Cuvva have some hundred employees, 400,000 UK clients and 5% of the short-term UK car insurance market which is a phenomenal achievement for any Fintech in any sector. In this episode founder Freddy Macnamara joins us to discuss how price comparison websites have changed the insurance industry, the regulatory review of pricing in re and how to go beyond such websites to, schematically, re-invent the model of a broker who is looking after you for the 21stC insurance markets.
At a higher level this is another delayering play. In the LFP157 we discussed how direct bank to bank payments for merchants would massively delayer the conventional credit card payment chain which has lots of mouths to feed. In the case of insuretech it is simplest to quote from Cuvva’s about page:
“But we soon realised insurance isn’t just lacking. It’s completely broken. It’s built on layers of middlemen and outdated systems.”
Online payments are expensive – directly for merchants and indirectly for consumers as the price is obviously higher due to the merchants having a ~3% cost of payments. But in a world where I as a consumer could pay you as a merchant directly from my phone if you simply gave me your sort code and account number (and you would get the funds immediately rather than with a considerable delay), in a world of Open Banking and APIs can this simple model not be automated and provide the same functionality online to all customers?
It turns out it can and Banked are leading the way of so-called direct-payments. These have many benefits not having been designed in the days when a plastic piece of card with some simple numbers on them was what amounted to account security.
If this is the schematic than as always one needs to understand that traditional credit card payments do but just provide payment but a whole host of features around them. What if eg the credit card used to buy something from your store was stolen? What if you the consumer receive the goods having paid but the goods are substandard.
As always with payments the high-level schematic is simple yet the devil lies in the detail.
One reason that as the Fintech revolution proceeds Fintechs can do more ambitious things is that there an increasing number of back-end service providers that they can plug into. In this episode Joanne Dewar, CEO of back-end payments services provider GPS – who work with 40 issuing banks globally, and operate programmes with 90+ APIs for over 100 clients (including Revolut, Starling Bank and Bo) in 60 countries in 150 currencies – joins us to share her experience of what drives success in this sector for both the B2C front-end companies and the B2B back-end providers. GPS is furthermore a rare example of a profitable Fintech – which are always good to talk to.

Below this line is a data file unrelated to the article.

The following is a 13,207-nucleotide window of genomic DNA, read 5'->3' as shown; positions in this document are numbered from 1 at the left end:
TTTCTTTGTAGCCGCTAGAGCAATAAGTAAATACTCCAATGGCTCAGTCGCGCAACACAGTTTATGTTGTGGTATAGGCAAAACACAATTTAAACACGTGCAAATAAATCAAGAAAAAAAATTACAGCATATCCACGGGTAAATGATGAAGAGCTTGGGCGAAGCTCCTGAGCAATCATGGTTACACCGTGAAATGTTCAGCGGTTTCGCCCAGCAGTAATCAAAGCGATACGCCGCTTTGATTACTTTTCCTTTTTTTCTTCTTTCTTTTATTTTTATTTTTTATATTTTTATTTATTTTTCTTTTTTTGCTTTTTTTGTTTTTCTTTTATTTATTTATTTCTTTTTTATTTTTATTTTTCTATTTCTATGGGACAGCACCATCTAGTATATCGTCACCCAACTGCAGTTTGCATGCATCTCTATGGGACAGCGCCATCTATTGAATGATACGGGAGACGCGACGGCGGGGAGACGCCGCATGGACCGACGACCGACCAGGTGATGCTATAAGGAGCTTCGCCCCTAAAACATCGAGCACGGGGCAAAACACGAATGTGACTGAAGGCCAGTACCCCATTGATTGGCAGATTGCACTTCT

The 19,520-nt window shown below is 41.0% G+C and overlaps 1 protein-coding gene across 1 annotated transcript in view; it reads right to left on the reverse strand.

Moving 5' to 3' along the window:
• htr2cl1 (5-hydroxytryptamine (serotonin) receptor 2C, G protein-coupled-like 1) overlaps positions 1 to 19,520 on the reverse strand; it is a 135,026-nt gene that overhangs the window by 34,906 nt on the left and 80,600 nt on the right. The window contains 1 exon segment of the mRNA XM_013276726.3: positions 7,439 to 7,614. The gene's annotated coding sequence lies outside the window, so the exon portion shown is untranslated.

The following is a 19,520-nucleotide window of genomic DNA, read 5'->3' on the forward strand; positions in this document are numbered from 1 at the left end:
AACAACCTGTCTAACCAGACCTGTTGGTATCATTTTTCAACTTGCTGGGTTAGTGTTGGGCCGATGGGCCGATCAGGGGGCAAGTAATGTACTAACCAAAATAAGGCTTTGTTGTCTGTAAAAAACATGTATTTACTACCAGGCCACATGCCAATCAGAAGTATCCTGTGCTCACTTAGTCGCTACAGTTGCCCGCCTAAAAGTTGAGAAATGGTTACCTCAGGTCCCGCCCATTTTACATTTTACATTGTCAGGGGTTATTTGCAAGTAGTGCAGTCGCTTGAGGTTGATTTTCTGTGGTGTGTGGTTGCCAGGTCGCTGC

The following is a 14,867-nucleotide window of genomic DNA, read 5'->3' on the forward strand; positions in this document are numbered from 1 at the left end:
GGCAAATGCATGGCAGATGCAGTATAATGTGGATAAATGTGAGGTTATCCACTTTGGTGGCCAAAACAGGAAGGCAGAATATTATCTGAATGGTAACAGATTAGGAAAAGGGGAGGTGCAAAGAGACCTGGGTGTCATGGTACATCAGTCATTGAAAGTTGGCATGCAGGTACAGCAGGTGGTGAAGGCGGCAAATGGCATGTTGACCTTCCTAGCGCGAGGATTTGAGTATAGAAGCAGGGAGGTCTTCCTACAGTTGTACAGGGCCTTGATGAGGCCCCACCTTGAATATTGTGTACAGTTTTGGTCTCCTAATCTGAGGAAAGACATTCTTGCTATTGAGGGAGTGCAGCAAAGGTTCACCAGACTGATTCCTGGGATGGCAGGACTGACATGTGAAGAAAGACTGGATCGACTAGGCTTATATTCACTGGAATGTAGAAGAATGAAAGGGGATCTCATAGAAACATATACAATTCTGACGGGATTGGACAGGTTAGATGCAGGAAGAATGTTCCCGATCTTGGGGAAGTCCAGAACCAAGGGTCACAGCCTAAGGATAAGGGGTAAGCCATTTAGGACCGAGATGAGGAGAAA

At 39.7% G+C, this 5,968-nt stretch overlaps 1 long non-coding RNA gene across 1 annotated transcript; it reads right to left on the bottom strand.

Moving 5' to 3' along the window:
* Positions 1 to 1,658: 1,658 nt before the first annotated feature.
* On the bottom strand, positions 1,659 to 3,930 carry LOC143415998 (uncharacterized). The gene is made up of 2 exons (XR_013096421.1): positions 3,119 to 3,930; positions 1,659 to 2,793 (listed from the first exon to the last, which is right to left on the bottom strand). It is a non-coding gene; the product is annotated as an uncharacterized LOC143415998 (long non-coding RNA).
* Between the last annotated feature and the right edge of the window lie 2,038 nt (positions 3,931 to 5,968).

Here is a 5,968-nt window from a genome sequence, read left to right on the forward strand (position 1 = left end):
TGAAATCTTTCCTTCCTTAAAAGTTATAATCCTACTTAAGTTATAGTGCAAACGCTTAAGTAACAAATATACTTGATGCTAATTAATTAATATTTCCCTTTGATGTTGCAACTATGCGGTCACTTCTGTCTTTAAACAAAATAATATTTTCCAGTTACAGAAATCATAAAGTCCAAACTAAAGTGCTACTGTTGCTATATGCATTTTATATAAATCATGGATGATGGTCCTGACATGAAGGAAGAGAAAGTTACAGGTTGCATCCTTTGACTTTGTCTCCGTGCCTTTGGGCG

Back-end providers have been with us for a long time – Currency Cloud, who executed most of Transferwise’s FX transactions for quite some time were back on the show years ago.
Time moves on though and by now we have plenty of data where partnering/outsourcing worked well and plenty where it did not.
What are the key factors of success? How is it done well and why is it done badly?
As we have repeatedly heard profitability is a major challenge in Fintech. In this episode Tim Nicolle CEO of Trade Finance Fintech Primadollar describes his journey to working out the necessary building blocks to profitability. As someone who has had his own businesses for some 30yrs he has had more experience than most with these challenges.
Despite only being founded in 2015 Primadollar already has an astonishing 12 offices around the world so is well placed to also talk to the globalising of Fintech in this Brexiting year (albeit temporarily (?!) on hold due to a well-know virus of course).
Staff numbers are around 50, one-third in the UK and around two-thirds abroad.
The largest financial transaction of your life is also your last – dying! Get it wrong and Boris gets more money for vanity bridges and your relatives are left with a mess on their hands and potentially plenty of squabbles. Get it right and it is smooth for them and you minimise being taxed twice on the same income.
The whole death-related industry – wills, probate (executing wills) and cremations is super-undigitised (98% is still offline). It is into this gap that Dan Garrett co-founder and CEO of Farewill has stepped.
Farewill get 4.9* from >3,000 reviews on Trustpilot so must be doing wills well.
This is a super-important topic – if any of you out there don’t have a will you should get one and now it has been made digitally convenient there is no excuse. You can do it on your phone.